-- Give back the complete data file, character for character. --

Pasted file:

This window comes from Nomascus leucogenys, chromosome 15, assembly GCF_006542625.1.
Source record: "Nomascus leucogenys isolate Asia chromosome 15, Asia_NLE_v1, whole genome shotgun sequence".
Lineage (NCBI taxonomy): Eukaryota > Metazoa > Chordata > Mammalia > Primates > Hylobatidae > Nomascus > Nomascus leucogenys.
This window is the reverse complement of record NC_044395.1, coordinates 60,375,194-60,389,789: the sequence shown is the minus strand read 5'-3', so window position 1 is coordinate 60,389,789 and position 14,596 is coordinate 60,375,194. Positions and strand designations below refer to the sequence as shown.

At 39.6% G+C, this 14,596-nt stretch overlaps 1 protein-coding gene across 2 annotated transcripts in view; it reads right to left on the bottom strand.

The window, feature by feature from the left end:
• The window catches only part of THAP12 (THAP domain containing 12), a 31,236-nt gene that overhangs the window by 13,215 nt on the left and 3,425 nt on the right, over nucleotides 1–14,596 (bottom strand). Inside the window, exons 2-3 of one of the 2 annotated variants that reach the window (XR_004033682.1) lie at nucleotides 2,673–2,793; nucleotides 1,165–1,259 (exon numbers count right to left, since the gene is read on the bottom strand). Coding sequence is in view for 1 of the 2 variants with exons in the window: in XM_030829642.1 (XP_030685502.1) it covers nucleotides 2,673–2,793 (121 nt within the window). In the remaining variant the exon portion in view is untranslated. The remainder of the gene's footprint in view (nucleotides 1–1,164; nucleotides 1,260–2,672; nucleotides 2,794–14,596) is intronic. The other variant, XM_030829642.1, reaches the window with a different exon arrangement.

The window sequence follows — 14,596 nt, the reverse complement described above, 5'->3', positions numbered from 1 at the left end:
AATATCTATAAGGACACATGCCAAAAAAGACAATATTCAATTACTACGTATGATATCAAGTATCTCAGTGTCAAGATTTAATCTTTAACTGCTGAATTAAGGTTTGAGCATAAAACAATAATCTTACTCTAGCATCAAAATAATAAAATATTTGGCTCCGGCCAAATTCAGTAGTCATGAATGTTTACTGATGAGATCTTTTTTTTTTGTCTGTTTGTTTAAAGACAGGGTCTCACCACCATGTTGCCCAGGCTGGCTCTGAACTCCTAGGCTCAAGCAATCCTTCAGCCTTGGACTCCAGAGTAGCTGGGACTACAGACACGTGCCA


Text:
This window comes from Nomascus leucogenys, chromosome 15, assembly GCF_006542625.1.
Source record: "Nomascus leucogenys isolate Asia chromosome 15, Asia_NLE_v1, whole genome shotgun sequence".
Lineage (NCBI taxonomy): Eukaryota > Metazoa > Chordata > Mammalia > Primates > Hylobatidae > Nomascus > Nomascus leucogenys.
This window is the reverse complement of record NC_044395.1, coordinates 60,375,194-60,389,789: the sequence shown is the minus strand read 5'-3', so window position 1 is coordinate 60,389,789 and position 14,596 is coordinate 60,375,194. Positions and strand designations below refer to the sequence as shown.

At 39.6% G+C, this 14,596-nt stretch overlaps 1 protein-coding gene across 2 annotated transcripts in view; it reads right to left on the bottom strand.

The window, feature by feature from the left end:
• The window catches only part of THAP12 (THAP domain containing 12), a 31,236-nt gene that overhangs the window by 13,215 nt on the left and 3,425 nt on the right, over nucleotides 1–14,596 (bottom strand). Inside the window, exons 2-3 of one of the 2 annotated variants that reach the window (XR_004033682.1) lie at nucleotides 2,673–2,793; nucleotides 1,165–1,259 (exon numbers count right to left, since the gene is read on the bottom strand). Coding sequence is in view for 1 of the 2 variants with exons in the window: in XM_030829642.1 (XP_030685502.1) it covers nucleotides 2,673–2,793 (121 nt within the window). In the remaining variant the exon portion in view is untranslated. The remainder of the gene's footprint in view (nucleotides 1–1,164; nucleotides 1,260–2,672; nucleotides 2,794–14,596) is intronic. The other variant, XM_030829642.1, reaches the window with a different exon arrangement.

The window sequence follows — 14,596 nt, the reverse complement described above, 5'->3', positions numbered from 1 at the left end:
AATATCTATAAGGACACATGCCAAAAAAGACAATATTCAATTACTACGTATGATATCAAGTATCTCAGTGTCAAGATTTAATCTTTAACTGCTGAATTAAGGTTTGAGCATAAAACAATAATCTTACTCTAGCATCAAAATAATAAAATATTTGGCTCCGGCCAAATTCAGTAGTCATGAATGTTTACTGATGAGATCTTTTTTTTTTGTCTGTTTGTTTAAAGACAGGGTCTCACCACCATGTTGCCCAGGCTGGCTCTGAACTCCTAGGCTCAAGCAATCCTTCAGCCTTGGACTCCAGAGTAGCTGGGACTACAGACACGTGCCA